Tapping digital space
One way to leverage the “opportunity” posed by the pandemic is to digitise the business and manage expenses accordingly. “It is a bit of a conundrum that you are faced with a lot of headwinds. Here, it is the mother of all unknown. At the same time it is an opportunity. You don’t want to tear down your expenses to such an extent that it starts hurting. You do want to invest in technology because that’s a way of reaching your target customers,” Padalkar said.

According to Dahiya, health insurance has also gone hundred per cent telemedical. In life insurance, that number has jumped from about 30 per cent to about 60 per cent, he said. This huge shift to digital can be further accelerated and better service can be provided to consumers using data, according to Dahiya. Digital platforms account for 50 per cent of term insurance and 25 per cent of fresh business in health insurance, according to the PolicyBazaar CEO.


Insurers likely to witness spike in claims from commercial businesses in FY21

July 17, 2020

Insurance companies are likely to witness a spike in claims from the commercial business this fiscal, primarily from fire and related accidents in plants and stocks in godowns. The increase in claims could be primarily because of the lack of maintenance in factories and plants, which have been shut for a long time due to the lockdown in the wake of the Covid-19 pandemic across the country.

Moral hazard
According to industry experts, insurers typically witness a spike in claims from commercial business when there is an economic slowdown. While lack of maintenance could be one of the reasons for the rise in accidents, however, the possibility of a ‘moral hazard’ (where the owner or promoter himself sets the plant or godown on fire to raise claims), cannot be completely ruled out.

“When economy slows down there is a spike in claims. While on one hand the incident could have been caused due to a genuine lack of maintenance or less focus on risk management due to tough economic situation, on the other hand, there is the possibility that there could be certain amount of moral hazard. It is difficult to distinguish the two but we always check,” Sanjay Datta, Chief Underwriting, Claims & Reinsurance, ICICI Lombard General Insurance, told BusinessLine.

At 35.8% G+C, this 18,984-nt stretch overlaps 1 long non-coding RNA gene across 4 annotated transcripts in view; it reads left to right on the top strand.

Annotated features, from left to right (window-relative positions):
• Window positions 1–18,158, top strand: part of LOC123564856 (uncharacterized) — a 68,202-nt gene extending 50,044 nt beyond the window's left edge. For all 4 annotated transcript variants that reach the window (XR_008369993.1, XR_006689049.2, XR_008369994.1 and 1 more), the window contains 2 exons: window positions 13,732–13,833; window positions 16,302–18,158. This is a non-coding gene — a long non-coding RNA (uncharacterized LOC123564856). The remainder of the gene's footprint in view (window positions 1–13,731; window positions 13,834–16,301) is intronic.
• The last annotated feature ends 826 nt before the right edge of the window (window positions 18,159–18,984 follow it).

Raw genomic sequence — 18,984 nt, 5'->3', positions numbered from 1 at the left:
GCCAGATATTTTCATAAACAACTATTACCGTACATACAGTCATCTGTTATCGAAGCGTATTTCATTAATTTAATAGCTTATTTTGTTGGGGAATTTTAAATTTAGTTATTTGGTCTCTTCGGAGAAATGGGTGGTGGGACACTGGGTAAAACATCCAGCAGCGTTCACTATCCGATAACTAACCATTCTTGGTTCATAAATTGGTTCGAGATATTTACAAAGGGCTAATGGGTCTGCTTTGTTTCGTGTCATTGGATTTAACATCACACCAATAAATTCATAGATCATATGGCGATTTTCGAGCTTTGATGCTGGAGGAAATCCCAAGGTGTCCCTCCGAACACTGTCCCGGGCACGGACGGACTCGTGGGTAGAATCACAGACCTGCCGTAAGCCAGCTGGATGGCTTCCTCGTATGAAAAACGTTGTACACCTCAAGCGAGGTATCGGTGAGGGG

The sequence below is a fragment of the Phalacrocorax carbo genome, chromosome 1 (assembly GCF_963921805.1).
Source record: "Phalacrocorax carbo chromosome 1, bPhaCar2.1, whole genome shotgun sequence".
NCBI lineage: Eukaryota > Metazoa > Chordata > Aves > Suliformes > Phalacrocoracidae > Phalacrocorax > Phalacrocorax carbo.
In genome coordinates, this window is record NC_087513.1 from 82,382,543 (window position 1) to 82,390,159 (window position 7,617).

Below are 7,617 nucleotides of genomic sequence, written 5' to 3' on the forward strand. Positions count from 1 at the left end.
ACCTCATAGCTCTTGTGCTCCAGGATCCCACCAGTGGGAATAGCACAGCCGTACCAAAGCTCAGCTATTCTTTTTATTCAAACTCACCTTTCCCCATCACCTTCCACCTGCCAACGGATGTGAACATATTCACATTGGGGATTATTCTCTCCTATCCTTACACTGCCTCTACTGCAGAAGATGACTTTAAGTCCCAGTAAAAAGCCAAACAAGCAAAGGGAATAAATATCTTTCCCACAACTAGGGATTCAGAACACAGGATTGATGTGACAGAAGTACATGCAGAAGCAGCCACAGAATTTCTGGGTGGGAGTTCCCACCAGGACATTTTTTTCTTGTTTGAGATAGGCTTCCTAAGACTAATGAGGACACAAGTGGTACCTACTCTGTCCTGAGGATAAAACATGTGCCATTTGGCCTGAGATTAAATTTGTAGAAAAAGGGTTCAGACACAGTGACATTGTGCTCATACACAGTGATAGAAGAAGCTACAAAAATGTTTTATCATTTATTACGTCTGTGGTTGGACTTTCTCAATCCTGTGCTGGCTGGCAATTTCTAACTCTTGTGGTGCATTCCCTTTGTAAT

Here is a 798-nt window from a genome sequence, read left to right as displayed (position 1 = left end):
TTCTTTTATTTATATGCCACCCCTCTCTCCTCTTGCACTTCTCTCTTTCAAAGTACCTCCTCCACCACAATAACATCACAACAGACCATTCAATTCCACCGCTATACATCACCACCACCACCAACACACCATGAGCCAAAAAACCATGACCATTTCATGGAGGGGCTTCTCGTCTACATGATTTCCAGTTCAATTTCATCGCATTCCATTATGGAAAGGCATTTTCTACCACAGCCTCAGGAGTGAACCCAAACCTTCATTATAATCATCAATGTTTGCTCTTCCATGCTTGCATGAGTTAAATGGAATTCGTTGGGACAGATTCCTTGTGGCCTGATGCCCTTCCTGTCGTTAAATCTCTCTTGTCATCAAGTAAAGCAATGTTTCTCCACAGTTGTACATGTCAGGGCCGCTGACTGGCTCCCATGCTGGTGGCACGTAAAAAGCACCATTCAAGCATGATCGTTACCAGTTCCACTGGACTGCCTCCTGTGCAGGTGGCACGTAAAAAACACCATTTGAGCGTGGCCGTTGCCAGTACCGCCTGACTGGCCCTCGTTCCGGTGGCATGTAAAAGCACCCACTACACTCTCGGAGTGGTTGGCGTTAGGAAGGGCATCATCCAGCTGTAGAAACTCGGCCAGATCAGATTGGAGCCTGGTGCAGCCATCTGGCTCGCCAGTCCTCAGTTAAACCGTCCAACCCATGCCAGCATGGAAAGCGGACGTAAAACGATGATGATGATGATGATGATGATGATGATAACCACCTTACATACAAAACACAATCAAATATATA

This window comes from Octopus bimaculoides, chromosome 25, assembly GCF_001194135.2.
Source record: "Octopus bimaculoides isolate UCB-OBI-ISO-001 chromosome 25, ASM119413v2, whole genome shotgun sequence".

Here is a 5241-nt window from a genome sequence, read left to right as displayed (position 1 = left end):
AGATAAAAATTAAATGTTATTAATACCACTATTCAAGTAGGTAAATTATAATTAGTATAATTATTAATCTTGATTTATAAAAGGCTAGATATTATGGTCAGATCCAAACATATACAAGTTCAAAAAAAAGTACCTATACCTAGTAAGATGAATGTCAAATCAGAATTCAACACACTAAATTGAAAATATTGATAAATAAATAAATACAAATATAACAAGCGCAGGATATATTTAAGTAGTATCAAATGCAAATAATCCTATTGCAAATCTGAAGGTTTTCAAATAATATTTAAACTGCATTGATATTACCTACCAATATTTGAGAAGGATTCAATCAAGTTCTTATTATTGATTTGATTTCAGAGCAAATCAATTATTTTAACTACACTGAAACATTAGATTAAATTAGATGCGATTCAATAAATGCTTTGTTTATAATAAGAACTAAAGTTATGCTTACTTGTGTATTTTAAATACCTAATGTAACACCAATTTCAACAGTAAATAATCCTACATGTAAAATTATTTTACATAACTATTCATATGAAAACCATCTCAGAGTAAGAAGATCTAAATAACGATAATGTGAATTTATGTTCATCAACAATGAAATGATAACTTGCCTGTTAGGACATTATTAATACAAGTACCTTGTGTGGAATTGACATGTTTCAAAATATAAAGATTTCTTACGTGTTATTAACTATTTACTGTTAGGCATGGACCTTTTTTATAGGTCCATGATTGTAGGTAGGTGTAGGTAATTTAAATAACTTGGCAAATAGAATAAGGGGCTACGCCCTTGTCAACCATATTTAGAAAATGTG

Higher premiums
Fire accounts for the largest chunk in the commercial business. As on March 2020, the non-life insurance industry witnessed a 35 per cent growth in premium collections from fire at around ₹15,800 crore on the back of a near 25 per cent hike in fire insurance rates mandated by the General Insurance Corporation of India. According to Rajive Kumaraswami, MD and CEO, Magma HDI General Insurance, while the price hike last year was undertaken in certain identified occupancies, the rates are expected to be at least 25 to 30 per cent higher across the segment this year. This would push up premium collections to close to ₹20,000 crore by FY21. While the overall premium collections from fire are likely to be higher mainly because of the price hike, the risk loss will also be “huge”.

As per estimates, India has witnessed close to 35 to 40 instances of industrial mishaps as factories resumed operations after more than a month of nationwide lockdown. A majority of these incidents happened at chemical and textile units and shopping malls, among others. “While the price hike on fire insurance would bring in some benefits, however, based on early trends, there is a feeling that the risk loss is going to be huge. A lot will depend on how well an insurer is able to assess the underlying risk,” said Kumaraswami.

Lack of skilled manpower
Apart from the fact that there is expected to be some ‘deterioration’ due to lack of maintenance at plants due to the lockdown and cash flow issues, the availability of skilled manpower to run and supervise these plants could also pose elevated risks. “There is an absolute shortage of skilled labourers, and that is going to heighten risk and those risks will cause some accidents. Some of the recent mishaps that have happened could well be because there was no adequate availability of skilled labourers and they must have tried to restart the plant without following the standard operating procedure. This is a clear danger,” said P Nandgopal, Founder and Chief Mentor, Insurance Inbox.

Nandgopal also feels there is also a risk of moral hazard. “Having worked in the insurance industry for so many years, I have seen that if people are pushed to the wall they try to take advantage,” he said.

Impact on business